In the United States, Congresswoman Barbara Lee (D. Cal.) has introduced a resolution that would require climate education be taught in all schools. Many members of Congress support the Green New Deal, which in simplified terms is a proposal to wean the US economy from fossil fuels, and create new clean energy industries. Importantly, proponents of the Green New Deal argue that we have the necessary tools and knowledge to begin to implement many of the proposals included in the Green New Deal. But do we have the political will?
There is both domestic and international opposition to calls to end the age of fossil fuels. The Regional Economic Partnership (RCEP) exemplifies this opposition. The RCEP is China’s response to the failure of the Trans Pacific Partnership. If it is finalized later this year, the RCEP will include 16 nations that encompass one-third of the global GDP and almost one-half of the world’s population. One goal of the RCEP is to liberalize trade and investment by reducing government oversight and regulation. A second goal is to protect intellectual property rights. A controversial center-piece of the RCEP is a mechanism called the Investor State Dispute Settlement (ISDS). If adopted the ISDS would allow corporations to sue states, if state regulations have a negative impact on corporate profits. Critics of the ISDS argue that it is already testing the government’s ability to protect human rights and the environment in Thailand, Japan, South Korea, India and elsewhere.

           Faith communities in the United States can help us get past the present impasse by reframing the debate. A study conducted by Yale University and George Mason University entitled “Climate Change in the American Mind” offers some clues. The study found that 70 percent of Americans (people living in the United States) think of themselves as Christian, and 64 percent of us think the global warming is either extremely, very, or somewhat important. According to the study, two primary motivations for wanting to mitigate global warming are to provide a better life for our children and grandchildren (29 percent), and to protect God’s creation (19 percent). Taking our clues from this study, an ethic for the future must be both intergenerational in the fullest meaning of the word, and ecologically sustainable. A theological ethic based on these two principles will emphasize the importance of achieving balance in all our relationships--present and future to the seventh generation. Mutuality and reciprocity are two key concepts in this ethical framework.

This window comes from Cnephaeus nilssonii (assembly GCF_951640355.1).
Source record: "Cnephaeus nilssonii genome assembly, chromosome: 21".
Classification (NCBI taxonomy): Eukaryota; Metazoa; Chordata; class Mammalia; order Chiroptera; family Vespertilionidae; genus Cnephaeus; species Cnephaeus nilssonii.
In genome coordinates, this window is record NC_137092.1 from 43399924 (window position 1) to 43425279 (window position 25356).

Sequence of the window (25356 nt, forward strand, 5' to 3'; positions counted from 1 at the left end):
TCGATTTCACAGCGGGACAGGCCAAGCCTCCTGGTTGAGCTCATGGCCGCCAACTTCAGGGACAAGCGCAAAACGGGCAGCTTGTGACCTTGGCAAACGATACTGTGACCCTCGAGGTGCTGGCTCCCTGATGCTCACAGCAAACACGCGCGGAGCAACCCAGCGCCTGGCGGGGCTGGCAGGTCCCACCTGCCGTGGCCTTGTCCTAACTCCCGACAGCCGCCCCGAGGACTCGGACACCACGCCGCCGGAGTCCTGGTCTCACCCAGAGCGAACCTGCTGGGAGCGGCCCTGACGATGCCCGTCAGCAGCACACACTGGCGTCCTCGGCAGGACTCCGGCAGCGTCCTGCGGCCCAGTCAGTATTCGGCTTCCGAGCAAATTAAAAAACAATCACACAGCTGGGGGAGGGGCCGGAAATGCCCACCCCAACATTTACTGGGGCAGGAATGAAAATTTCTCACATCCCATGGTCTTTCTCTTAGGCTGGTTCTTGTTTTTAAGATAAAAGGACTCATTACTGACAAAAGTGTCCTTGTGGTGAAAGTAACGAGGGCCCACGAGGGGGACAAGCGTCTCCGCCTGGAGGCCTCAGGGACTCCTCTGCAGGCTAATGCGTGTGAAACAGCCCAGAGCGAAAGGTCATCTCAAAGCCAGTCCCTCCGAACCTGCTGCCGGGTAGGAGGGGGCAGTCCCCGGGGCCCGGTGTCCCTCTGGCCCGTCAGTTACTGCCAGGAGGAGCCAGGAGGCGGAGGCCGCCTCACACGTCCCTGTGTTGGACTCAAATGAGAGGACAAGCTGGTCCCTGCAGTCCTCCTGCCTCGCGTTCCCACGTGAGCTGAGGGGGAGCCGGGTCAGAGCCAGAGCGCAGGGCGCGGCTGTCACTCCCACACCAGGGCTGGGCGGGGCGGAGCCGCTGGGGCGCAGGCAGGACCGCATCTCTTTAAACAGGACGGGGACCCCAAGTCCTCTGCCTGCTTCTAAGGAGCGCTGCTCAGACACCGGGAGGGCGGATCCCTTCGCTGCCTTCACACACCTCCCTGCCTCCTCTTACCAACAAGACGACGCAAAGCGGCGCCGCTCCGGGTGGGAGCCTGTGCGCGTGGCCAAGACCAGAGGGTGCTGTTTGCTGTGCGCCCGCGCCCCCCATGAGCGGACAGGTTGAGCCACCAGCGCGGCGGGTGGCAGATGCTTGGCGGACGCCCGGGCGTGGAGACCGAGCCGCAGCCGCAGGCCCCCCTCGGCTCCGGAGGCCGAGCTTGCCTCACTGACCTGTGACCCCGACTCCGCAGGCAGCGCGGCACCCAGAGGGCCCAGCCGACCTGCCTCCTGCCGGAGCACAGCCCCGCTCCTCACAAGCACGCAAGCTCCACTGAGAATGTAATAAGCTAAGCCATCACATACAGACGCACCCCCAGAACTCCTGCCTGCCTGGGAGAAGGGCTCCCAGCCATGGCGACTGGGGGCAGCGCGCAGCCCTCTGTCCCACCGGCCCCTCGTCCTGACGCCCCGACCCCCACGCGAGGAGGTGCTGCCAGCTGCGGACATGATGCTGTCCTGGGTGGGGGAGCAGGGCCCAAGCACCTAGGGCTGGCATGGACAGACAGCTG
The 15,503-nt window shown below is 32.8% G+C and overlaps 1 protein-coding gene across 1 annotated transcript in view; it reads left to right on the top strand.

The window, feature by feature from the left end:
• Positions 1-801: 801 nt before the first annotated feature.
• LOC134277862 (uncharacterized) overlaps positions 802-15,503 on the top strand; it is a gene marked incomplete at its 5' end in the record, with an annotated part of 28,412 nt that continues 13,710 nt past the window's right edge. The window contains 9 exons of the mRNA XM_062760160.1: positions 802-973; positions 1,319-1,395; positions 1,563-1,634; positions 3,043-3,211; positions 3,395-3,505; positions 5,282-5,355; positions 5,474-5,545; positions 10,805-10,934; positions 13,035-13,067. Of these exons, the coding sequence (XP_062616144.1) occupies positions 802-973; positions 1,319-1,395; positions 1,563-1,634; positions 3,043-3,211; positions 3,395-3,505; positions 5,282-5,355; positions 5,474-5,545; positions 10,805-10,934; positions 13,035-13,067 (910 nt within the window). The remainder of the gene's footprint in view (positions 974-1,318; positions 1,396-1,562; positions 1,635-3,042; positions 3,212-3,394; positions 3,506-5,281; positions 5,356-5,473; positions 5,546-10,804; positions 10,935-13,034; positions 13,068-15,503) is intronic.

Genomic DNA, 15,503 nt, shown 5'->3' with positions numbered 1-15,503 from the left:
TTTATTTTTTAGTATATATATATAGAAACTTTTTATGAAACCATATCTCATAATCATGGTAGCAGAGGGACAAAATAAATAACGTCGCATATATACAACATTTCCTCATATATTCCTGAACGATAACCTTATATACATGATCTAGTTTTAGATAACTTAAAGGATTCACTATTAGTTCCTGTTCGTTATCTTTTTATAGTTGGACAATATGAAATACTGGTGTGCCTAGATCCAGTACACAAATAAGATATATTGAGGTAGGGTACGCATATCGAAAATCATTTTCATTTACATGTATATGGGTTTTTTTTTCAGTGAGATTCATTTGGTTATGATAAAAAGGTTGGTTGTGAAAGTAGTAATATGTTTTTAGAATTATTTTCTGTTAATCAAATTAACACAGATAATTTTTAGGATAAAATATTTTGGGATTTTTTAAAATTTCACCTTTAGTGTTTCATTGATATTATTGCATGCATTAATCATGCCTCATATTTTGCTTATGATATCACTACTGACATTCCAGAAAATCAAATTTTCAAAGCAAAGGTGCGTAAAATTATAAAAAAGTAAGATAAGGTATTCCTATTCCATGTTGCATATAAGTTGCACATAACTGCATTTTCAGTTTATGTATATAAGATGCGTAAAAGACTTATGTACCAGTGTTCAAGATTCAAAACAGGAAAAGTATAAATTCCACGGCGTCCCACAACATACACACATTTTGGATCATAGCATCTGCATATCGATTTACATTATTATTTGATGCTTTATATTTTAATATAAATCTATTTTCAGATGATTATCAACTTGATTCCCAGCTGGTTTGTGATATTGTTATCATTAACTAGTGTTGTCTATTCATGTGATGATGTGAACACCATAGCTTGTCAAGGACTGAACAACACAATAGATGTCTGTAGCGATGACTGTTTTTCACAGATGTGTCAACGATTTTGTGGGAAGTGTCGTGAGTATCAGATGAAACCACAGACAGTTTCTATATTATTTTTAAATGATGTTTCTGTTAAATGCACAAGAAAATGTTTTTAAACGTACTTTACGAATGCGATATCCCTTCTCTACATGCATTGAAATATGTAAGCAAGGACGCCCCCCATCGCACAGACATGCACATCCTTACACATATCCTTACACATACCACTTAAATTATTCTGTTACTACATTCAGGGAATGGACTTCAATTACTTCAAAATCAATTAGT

The concept of mutuality carries with it a sense of shared or common interests. Mutual relationships are by definition balanced relationships. Parental concern for our children and grandchildren implies that the present generation is willing to balance its interests with the needs and interests of other generations--both present and future--to safe-guard everyone’s well-being. There are well-established metrics of well-being, which include such things as access to affordable health care, education, housing, public safety, environmental sustainability, and so forth. Mutuality is not an abstract concept. The ethical mandate is to extend the concept of mutuality beyond the family to include the broader community, recognizing that we live in through our relationships with others--including the earth. We live in a cosmic web of mutuality and interdependence. Mutuality is not a foreign concept, but rather a basic value that makes and keeps us human.
Reciprocity is a second key concept in the ethical framework that I am proposing. Narrowing defined, reciprocity means that there is a give and take, an exchange of things of relatively equal value between or among parties. More broadly, however, we may think of reciprocity and an anticipatory ethic. We act in ways that anticipate a response from others. Thus, our actions create a space for the action of others. The commandment, “Do unto others as you would have them do unto you,” is an example of the ethic of reciprocity. The concept of reciprocity empowers us to act in ways that are consistent with the kind of future we envision and want to create, and it creates a safe space for others to respond to our actions. The response may come in the form of a challenge, a refinement, or in some new and novel way we had not anticipated. Reciprocity is, thus, a dialogical model. We live each moment of our lives in dialogue with the earth, with others who are seen and unseen, and with future generations.
        The dominant ethics in Western culture have been the ethics of right and wrong, and the ethics of ends and means. The proposal introduced in the foregoing paragraphs leads away from the ethics of certainty, which is implied in the ethics of right vs. wrong and ends justifies the means, toward a more flexible framework. It is a relational model that asks us to begin with an awareness of our present situation. Know thyself. Aristotle said that self-knowledge is the beginning of the moral life. It still is. If we will simply have the courage to examine our present situation, our relationships with others, and our hopes for and obligations to future generations, I believe we can fashion a fitting ethical framework that will benefit both the present and our shared future.
David Hansen